ATLANTA -- You can ask Kurt Busch about his surprising third-place position in the NASCAR Winston Cup Series point standings.
You can ask him about his chances of winning Sunday's UAW-Daimler Chry sler 400 at Las Vegas Motor Speedway.
You can even ask him how well he's adjusted to his new crew chief, Jimmy Fennig.
Just don't ask him where to find the hottest slot machines on the strip, the best blackjack table or the cheapest buffet.
The 23-year-old driver might be from Las Vegas, but that doesn't mean he knows everything the town has to offer.
''Everybody wants to know where the hot spots are at or where to go to do this or where to cheat the slot machines,'' Busch said.
''You pretty much tune that stuff out when you live there, and you're not on the strip all the time like you are when you're a tourist. There is a town outside of Las Vegas, and it's got a great school system (for which his mother works), and it's a great place to grow up. Everything is new there, and it just seems like a well-rounded community that doesn't have anything out of the ordinary except for that gaming strip.''
That gaming strip will benefit from 140,000 race fans this weekend. Most will be staying in hotels on Las Vegas Boulevard. Busch will be at home, eating a home-cooked meal and seeing family.
He will see the trophies he won while racing go-karts and late models in the Las Vegas area. He will remember why he gave up youth baseball for the chance, no matter how remote, to make a living at full throttle.
''When I was going through junior high and getting ready for high school, I was going to try out for the baseball team my freshman year, but my dad and I went and got a race car chassis, and that's when I started racing,'' he said. ''I had a go-kart since I was five, and I just kind of drove it around the cul-de-sac. I led the life of a normal, ordinary kid.
''I really got hooked after my dad brought that chassis home. We built it and took it from the ground up. He showed me everything about it and then from then on, we were in the shop every night after school was over and I had finished my homework. I think I wanted to be a race car driver the year I won my first late model race. I remember winning my first late model race and hearing the crowd roar and cheer. The adrenaline rush of beating the best of the best in Las Vegas, that was when I knew what I wanted to do.''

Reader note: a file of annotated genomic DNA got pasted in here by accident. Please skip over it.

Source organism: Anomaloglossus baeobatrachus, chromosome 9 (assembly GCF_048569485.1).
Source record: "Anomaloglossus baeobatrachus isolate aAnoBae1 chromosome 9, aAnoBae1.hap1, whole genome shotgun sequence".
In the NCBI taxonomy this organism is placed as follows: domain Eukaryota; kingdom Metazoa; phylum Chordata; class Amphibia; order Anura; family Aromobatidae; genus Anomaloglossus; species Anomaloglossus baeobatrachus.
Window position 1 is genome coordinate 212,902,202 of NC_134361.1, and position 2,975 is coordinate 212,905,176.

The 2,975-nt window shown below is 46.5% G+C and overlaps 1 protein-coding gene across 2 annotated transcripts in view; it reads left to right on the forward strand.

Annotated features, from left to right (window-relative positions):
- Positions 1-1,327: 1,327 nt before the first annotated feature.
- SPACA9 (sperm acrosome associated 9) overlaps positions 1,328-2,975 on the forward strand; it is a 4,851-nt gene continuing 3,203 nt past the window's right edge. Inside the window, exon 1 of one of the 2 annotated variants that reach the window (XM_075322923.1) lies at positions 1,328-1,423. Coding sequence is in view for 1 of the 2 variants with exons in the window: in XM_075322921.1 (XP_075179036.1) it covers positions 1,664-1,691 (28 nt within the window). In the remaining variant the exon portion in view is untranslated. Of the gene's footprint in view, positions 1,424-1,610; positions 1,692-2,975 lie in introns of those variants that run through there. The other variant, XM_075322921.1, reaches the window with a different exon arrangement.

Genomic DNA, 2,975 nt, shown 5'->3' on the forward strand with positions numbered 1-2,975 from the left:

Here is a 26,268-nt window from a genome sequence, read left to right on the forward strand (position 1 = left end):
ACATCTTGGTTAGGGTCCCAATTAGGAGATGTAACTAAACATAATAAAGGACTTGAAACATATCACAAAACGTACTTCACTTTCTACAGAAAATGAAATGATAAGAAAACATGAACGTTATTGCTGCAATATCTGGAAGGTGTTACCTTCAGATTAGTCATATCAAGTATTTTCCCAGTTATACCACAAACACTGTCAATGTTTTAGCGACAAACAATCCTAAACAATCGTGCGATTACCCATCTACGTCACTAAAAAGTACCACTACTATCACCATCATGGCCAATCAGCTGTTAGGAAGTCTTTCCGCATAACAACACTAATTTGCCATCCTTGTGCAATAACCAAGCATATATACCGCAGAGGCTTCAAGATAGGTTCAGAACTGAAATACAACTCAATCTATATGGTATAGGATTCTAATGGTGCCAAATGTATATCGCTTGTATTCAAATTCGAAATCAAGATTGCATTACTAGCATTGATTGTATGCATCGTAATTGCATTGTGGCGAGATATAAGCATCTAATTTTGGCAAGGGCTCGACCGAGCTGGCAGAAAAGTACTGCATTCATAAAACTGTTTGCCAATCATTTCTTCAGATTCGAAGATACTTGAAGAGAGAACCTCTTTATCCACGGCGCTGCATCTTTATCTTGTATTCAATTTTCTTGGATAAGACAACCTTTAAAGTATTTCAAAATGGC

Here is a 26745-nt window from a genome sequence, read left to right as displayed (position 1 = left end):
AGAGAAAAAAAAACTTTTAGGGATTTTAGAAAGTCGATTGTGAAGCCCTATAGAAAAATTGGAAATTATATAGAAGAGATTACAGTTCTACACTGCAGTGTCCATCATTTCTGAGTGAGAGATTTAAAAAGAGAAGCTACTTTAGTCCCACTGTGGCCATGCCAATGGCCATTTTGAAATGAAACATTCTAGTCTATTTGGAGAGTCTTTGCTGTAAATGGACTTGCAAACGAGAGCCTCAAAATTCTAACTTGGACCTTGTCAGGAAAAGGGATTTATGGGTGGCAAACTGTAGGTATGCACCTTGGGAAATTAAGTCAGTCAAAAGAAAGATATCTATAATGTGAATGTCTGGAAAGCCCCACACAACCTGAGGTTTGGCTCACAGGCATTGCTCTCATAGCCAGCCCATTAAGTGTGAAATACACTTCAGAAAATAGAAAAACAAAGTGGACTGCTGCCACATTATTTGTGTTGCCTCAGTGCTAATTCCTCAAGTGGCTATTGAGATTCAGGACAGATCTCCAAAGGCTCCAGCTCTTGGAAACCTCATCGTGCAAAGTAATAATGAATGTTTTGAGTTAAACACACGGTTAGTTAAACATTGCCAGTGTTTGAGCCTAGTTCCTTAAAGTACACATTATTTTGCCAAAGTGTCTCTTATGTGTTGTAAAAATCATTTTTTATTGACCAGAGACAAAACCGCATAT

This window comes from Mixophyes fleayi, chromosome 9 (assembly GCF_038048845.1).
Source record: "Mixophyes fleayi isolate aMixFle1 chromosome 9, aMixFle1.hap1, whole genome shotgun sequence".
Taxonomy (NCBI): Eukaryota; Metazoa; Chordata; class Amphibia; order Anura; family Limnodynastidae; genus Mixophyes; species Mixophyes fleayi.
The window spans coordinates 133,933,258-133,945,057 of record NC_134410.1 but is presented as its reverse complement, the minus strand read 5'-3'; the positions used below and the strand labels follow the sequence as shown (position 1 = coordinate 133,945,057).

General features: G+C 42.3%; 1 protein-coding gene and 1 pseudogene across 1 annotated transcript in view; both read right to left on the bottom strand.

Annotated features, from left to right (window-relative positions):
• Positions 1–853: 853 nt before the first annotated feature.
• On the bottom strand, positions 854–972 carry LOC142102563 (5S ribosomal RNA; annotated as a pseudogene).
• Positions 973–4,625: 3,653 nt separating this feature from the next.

His rookie season a year ago failed to produce a top-10 finish.
But a fourth-place finish at the Daytona 500 and a 12th last week at Rockingham, N.C., has Busch in third place in the points race, just 35 behind leader Sterling Marlin.
RULES ARE MADE TO BE BROKEN: Matt Kenseth added his name to the growing list of drivers who won a race with an illegal car, when he pulled into Victory Lane at Rockingham, N.C., on Sunday with a car that was too low.
NASCAR fined crew chief Robbie Rei ser $30,000 but allowed the win to stand.
Cars are required to be at least 51 inches tall, and Kenseth's came up a quarter-inch short.
''There are a number of things that could have come into play, including the ride height having been affected by a jack bolt that worked itself loose, by roof damage that I'm not certain wasn't caused by something during the race or in Victory Lane,'' said car owner Jack Roush.
A year ago Dale Earnhardt Jr. won the EA Sports 500 at the Talladega (Ala.) Superspeedway, and Joe Nemechek won the Busch Series race at Talladega in 2000. Both had cars that were too low, and both were allowed to keep their wins after paying a fine.
The $30,000 fine for Kenseth's team still allowed for a $127,400 payday.
PIT STOPS: Andy Petree withdrew the No. 33 Chevrolet from Sunday's race at Las Vegas. The car owner said the time would be better spent trying to sign a sponsor for the rest of the season. Dover Downs International Speedway changed its name to Dover International Speedway.
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